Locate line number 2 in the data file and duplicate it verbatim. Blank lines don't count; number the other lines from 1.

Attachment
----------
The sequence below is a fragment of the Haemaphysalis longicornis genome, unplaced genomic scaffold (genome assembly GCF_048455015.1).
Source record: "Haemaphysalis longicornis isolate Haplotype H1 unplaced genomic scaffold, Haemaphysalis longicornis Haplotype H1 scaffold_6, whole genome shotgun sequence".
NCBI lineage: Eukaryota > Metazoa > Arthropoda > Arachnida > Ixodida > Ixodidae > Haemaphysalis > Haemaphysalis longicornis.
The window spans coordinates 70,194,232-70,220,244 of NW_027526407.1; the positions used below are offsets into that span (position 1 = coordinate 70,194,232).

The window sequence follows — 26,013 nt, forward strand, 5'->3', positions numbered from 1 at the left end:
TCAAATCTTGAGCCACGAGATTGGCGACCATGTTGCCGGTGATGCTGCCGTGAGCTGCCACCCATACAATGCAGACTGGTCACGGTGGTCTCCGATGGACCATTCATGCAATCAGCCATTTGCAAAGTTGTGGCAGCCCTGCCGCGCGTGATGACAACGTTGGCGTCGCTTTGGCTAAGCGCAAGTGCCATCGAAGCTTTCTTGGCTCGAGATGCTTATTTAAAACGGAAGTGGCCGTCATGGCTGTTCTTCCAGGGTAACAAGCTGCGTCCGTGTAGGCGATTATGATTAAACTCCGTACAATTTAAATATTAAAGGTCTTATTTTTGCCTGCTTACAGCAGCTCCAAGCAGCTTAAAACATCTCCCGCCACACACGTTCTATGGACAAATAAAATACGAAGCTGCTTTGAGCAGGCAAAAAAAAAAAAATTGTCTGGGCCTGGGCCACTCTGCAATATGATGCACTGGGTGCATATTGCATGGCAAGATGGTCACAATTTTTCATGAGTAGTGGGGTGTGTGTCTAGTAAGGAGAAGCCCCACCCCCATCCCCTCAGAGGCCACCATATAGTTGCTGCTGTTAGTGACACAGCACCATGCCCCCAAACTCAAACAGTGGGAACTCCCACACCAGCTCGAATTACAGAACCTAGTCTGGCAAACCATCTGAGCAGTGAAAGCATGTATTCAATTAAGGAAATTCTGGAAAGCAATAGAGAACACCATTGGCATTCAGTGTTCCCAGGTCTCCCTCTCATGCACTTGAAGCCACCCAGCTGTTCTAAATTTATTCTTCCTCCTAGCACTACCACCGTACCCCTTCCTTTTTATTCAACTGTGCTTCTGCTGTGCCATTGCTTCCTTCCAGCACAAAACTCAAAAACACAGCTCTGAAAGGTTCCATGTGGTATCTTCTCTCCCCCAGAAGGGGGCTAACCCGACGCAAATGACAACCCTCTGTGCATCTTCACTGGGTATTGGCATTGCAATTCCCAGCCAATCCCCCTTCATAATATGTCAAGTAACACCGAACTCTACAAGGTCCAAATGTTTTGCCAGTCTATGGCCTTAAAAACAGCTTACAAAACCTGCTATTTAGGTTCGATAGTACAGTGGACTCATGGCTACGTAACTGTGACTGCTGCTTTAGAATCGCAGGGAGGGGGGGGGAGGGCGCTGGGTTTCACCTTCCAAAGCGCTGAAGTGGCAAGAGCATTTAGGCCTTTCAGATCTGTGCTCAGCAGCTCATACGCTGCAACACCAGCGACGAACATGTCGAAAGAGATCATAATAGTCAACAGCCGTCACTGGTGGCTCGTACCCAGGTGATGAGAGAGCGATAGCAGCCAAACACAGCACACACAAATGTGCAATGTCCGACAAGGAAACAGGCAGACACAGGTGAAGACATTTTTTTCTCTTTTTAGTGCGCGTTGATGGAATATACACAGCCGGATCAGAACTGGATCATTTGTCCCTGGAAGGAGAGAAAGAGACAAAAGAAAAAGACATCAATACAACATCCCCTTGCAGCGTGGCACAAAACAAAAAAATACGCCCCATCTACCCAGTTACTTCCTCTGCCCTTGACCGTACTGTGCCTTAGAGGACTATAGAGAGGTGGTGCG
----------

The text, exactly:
Source record: "Haemaphysalis longicornis isolate Haplotype H1 unplaced genomic scaffold, Haemaphysalis longicornis Haplotype H1 scaffold_6, whole genome shotgun sequence".